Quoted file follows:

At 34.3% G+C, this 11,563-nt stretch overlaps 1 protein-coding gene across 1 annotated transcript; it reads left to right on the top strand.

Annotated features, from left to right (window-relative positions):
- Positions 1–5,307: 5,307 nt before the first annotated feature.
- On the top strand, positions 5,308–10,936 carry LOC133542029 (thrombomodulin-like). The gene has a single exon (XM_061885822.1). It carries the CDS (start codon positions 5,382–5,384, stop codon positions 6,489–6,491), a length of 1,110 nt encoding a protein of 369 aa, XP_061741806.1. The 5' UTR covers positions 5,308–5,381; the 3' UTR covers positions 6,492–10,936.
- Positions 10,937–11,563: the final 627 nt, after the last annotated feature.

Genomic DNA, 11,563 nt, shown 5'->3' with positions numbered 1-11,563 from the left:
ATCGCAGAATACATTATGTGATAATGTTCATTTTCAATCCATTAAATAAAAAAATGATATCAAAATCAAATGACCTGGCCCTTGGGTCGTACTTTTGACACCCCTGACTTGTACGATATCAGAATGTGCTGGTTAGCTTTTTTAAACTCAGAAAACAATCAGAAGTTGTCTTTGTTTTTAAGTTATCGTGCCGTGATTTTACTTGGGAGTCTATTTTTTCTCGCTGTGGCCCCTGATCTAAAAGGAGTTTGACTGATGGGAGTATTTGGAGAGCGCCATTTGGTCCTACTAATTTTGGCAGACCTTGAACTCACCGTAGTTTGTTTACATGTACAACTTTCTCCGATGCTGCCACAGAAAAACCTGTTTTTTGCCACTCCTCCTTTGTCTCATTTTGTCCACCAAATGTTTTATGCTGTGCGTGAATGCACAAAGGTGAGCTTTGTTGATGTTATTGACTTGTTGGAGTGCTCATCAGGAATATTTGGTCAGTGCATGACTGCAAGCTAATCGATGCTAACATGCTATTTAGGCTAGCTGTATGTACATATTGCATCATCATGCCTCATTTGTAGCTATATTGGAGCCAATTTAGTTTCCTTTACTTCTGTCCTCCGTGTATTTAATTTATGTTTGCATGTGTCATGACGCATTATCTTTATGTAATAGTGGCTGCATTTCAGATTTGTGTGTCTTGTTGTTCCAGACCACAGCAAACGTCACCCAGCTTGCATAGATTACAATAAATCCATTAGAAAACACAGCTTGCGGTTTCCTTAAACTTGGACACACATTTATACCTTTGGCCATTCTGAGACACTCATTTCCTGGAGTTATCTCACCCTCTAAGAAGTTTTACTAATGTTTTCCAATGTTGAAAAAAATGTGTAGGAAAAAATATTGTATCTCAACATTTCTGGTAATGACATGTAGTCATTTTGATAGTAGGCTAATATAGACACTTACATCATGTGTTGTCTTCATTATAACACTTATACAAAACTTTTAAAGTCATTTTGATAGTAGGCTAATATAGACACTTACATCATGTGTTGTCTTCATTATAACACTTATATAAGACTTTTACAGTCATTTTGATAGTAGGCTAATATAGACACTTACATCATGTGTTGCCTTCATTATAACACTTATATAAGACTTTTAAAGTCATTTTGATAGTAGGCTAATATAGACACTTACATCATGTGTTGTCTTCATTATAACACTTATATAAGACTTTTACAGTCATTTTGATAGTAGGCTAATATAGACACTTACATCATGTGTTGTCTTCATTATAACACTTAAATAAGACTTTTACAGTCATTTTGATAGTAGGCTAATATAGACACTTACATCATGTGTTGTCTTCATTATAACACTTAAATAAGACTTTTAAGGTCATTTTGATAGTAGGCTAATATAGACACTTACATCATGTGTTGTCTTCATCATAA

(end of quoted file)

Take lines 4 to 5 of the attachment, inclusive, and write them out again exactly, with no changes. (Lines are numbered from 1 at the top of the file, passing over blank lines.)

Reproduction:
- On the top strand, positions 5,308–10,936 carry LOC133542029 (thrombomodulin-like). The gene has a single exon (XM_061885822.1). It carries the CDS (start codon positions 5,382–5,384, stop codon positions 6,489–6,491), a length of 1,110 nt encoding a protein of 369 aa, XP_061741806.1. The 5' UTR covers positions 5,308–5,381; the 3' UTR covers positions 6,492–10,936.
- Positions 10,937–11,563: the final 627 nt, after the last annotated feature.